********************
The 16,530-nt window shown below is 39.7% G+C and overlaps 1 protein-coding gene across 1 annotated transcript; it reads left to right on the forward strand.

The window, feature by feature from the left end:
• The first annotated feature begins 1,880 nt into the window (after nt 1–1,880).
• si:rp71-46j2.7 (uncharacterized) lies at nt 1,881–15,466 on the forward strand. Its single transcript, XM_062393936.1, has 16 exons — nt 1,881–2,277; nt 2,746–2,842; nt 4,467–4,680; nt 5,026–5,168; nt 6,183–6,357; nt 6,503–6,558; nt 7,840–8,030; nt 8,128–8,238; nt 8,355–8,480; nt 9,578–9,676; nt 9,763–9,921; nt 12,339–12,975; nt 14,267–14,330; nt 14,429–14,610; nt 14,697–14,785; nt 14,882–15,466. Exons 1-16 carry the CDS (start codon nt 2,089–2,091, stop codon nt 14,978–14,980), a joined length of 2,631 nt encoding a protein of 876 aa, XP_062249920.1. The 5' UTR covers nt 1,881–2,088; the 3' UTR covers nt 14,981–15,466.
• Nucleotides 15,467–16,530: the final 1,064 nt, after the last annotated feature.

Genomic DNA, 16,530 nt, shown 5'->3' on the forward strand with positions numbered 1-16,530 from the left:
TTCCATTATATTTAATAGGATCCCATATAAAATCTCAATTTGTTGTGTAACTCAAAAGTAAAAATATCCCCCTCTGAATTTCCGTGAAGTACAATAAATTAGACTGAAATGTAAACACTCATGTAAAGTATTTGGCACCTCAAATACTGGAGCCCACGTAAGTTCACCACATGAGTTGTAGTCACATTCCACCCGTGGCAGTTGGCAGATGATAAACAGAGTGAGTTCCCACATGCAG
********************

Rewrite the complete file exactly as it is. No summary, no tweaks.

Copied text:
The 16,530-nt window shown below is 39.7% G+C and overlaps 1 protein-coding gene across 1 annotated transcript; it reads left to right on the forward strand.

The window, feature by feature from the left end:
• The first annotated feature begins 1,880 nt into the window (after nt 1–1,880).
• si:rp71-46j2.7 (uncharacterized) lies at nt 1,881–15,466 on the forward strand. Its single transcript, XM_062393936.1, has 16 exons — nt 1,881–2,277; nt 2,746–2,842; nt 4,467–4,680; nt 5,026–5,168; nt 6,183–6,357; nt 6,503–6,558; nt 7,840–8,030; nt 8,128–8,238; nt 8,355–8,480; nt 9,578–9,676; nt 9,763–9,921; nt 12,339–12,975; nt 14,267–14,330; nt 14,429–14,610; nt 14,697–14,785; nt 14,882–15,466. Exons 1-16 carry the CDS (start codon nt 2,089–2,091, stop codon nt 14,978–14,980), a joined length of 2,631 nt encoding a protein of 876 aa, XP_062249920.1. The 5' UTR covers nt 1,881–2,088; the 3' UTR covers nt 14,981–15,466.
• Nucleotides 15,467–16,530: the final 1,064 nt, after the last annotated feature.

Genomic DNA, 16,530 nt, shown 5'->3' on the forward strand with positions numbered 1-16,530 from the left:
TTCCATTATATTTAATAGGATCCCATATAAAATCTCAATTTGTTGTGTAACTCAAAAGTAAAAATATCCCCCTCTGAATTTCCGTGAAGTACAATAAATTAGACTGAAATGTAAACACTCATGTAAAGTATTTGGCACCTCAAATACTGGAGCCCACGTAAGTTCACCACATGAGTTGTAGTCACATTCCACCCGTGGCAGTTGGCAGATGATAAACAGAGTGAGTTCCCACATGCAG